The 52 Funniest Things About the Upcoming Death of the New York Press

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08/22/2011 2:40 PM |

The Awl also used this image, too, but the mix of provactive vitriol and an embarrassing proofreading error was too good to ignore.

  • The Awl also used this image, too, but the mix of provactive vitriol and an embarrassing proofreading error was too good to ignore.

52. The fact that The Awl already did one of these, featuring inside jokes from actual NY Press alums, while I was collecting items for this one.

51. But whatever, The L’s list will have more coprophilia jokes.

50. 1988: Conservative Russ Smith starts a free weekly as a way of trolling the Village Voice, and indeed the rest of the city. Since trolling is not a named behavior yet, he calls his own column “Mugger.” 2011: It’s announced that the Press will become the insipidly named Our Town Downtown, the sub-14th-Street wing of bargain-basement paper chain Manhattan Media.

49. Although really, the Press has been dead since 2005, since Matt Taibbi’s uber-trolling cover feature “The 52 Funniest Things About the Upcoming Death of the Pope” resulted the departure of all editorial stability and much of the paper’s quality.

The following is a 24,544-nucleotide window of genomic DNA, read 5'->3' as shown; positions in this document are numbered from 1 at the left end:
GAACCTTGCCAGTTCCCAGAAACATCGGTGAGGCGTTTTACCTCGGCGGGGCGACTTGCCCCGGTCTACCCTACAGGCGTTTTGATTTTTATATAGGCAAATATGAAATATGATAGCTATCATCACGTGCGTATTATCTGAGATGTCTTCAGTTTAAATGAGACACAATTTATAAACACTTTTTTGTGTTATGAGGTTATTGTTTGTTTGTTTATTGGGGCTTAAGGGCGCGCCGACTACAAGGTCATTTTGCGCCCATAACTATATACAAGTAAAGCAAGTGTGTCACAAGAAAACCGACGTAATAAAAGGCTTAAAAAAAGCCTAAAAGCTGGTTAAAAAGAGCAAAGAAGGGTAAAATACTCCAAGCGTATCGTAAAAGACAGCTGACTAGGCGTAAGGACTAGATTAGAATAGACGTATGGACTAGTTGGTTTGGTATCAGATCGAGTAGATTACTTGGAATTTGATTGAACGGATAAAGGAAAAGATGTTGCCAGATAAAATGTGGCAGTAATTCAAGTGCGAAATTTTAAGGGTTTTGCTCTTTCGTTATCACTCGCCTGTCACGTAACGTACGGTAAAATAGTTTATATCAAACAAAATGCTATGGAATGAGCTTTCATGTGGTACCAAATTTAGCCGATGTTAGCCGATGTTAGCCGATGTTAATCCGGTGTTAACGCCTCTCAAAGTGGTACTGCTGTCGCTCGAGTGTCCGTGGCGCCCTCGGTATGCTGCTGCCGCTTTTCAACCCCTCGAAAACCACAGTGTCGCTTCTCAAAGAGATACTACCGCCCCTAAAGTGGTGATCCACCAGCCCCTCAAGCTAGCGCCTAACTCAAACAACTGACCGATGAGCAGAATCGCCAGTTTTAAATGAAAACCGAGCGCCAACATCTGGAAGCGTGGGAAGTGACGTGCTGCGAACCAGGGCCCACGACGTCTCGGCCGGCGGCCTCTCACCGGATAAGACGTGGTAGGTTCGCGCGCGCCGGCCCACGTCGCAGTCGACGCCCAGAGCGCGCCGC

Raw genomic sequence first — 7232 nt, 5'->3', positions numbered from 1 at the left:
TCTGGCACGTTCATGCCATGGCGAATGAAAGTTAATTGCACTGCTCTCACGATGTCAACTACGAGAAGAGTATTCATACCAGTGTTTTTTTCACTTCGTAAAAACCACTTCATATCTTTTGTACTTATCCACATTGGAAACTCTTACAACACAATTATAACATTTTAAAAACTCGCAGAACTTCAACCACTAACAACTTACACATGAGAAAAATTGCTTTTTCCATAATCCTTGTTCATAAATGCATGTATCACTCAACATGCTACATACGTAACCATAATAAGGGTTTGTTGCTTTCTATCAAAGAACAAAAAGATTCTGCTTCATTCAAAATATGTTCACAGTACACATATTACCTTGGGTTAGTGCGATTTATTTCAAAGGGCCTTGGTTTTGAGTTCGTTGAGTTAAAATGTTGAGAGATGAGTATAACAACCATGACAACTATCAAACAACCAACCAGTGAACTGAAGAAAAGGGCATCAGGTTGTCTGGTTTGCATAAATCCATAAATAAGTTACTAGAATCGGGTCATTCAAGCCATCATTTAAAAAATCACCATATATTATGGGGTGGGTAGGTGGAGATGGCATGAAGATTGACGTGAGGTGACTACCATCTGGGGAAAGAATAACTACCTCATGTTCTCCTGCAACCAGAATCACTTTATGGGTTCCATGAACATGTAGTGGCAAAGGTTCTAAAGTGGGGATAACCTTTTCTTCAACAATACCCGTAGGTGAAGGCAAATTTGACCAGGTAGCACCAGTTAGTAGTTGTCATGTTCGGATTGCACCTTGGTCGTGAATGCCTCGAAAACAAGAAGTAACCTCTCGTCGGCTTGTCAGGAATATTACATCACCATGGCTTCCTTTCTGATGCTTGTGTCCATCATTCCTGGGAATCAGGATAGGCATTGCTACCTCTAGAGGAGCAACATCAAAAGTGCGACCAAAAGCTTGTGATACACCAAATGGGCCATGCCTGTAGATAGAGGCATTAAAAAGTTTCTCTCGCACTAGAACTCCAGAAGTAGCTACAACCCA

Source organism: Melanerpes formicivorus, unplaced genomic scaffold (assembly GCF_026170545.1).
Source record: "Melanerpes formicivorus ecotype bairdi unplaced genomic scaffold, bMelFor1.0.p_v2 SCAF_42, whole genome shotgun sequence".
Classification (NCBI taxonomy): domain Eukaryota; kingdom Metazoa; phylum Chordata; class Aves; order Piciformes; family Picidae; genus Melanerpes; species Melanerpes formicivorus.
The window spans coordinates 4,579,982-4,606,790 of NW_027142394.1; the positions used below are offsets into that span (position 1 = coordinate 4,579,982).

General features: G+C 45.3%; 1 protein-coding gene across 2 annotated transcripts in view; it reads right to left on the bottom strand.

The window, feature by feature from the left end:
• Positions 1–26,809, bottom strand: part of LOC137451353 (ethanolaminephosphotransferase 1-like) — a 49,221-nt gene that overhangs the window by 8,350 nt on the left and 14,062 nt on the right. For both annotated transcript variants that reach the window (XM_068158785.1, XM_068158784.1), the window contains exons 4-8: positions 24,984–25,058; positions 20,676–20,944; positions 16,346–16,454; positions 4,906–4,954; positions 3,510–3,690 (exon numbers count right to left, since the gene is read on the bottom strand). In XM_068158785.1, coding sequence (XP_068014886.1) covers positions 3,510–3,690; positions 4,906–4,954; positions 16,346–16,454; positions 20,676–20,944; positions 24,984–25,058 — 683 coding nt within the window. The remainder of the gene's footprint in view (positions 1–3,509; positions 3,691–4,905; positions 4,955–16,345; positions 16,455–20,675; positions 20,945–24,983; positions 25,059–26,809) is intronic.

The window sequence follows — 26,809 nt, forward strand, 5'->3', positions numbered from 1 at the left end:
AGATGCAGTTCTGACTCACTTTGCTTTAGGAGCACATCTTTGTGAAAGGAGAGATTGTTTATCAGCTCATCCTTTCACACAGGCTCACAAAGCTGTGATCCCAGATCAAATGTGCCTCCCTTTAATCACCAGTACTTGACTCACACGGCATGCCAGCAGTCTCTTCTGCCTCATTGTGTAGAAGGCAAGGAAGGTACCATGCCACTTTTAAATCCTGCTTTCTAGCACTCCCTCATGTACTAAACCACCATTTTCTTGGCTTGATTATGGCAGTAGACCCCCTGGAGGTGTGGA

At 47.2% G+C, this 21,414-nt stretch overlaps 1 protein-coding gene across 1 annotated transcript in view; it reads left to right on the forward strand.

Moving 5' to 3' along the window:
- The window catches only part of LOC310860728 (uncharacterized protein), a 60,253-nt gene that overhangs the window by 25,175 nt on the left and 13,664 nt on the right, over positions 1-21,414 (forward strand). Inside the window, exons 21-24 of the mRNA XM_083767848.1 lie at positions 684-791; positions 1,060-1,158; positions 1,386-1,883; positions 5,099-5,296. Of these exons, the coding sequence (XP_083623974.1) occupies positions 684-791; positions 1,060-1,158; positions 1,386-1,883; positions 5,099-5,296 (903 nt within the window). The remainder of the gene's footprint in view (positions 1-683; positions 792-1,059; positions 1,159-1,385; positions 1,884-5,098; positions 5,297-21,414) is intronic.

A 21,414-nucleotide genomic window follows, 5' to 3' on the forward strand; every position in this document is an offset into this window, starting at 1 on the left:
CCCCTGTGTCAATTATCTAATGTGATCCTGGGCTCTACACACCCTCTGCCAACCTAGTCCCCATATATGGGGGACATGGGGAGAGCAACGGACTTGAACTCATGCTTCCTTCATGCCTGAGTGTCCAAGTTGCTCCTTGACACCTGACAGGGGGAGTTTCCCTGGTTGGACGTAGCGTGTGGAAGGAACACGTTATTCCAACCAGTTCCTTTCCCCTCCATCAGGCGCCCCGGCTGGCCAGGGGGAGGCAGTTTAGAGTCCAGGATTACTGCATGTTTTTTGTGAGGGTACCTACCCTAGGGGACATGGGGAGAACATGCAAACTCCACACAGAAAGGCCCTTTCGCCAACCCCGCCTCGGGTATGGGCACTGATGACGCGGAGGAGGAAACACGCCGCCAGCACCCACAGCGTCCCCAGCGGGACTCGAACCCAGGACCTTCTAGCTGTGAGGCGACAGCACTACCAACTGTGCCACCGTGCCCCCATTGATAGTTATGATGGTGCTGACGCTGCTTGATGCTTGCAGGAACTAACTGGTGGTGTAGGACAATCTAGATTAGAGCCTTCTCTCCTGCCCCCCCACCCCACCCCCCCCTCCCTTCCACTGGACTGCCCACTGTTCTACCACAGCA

48. Or possibly it’s been dead since 2002, when Russ Smith sold to the first of several squeamish new ownership groups.

47. “I have not been, and would not be, associated with the New York Press since the pigfuckers who bought it from Russ Smith unceremoniously canned me, via a phone call from a flunky, two days before Christmas 2002… you’re glomming on to a legacy to which you have no claim. There’s NYP 1988-2002, and then there’s whatever it’s been since.” -Ex-Press editor John Strausbaugh, in response to the 20th anniversary issue.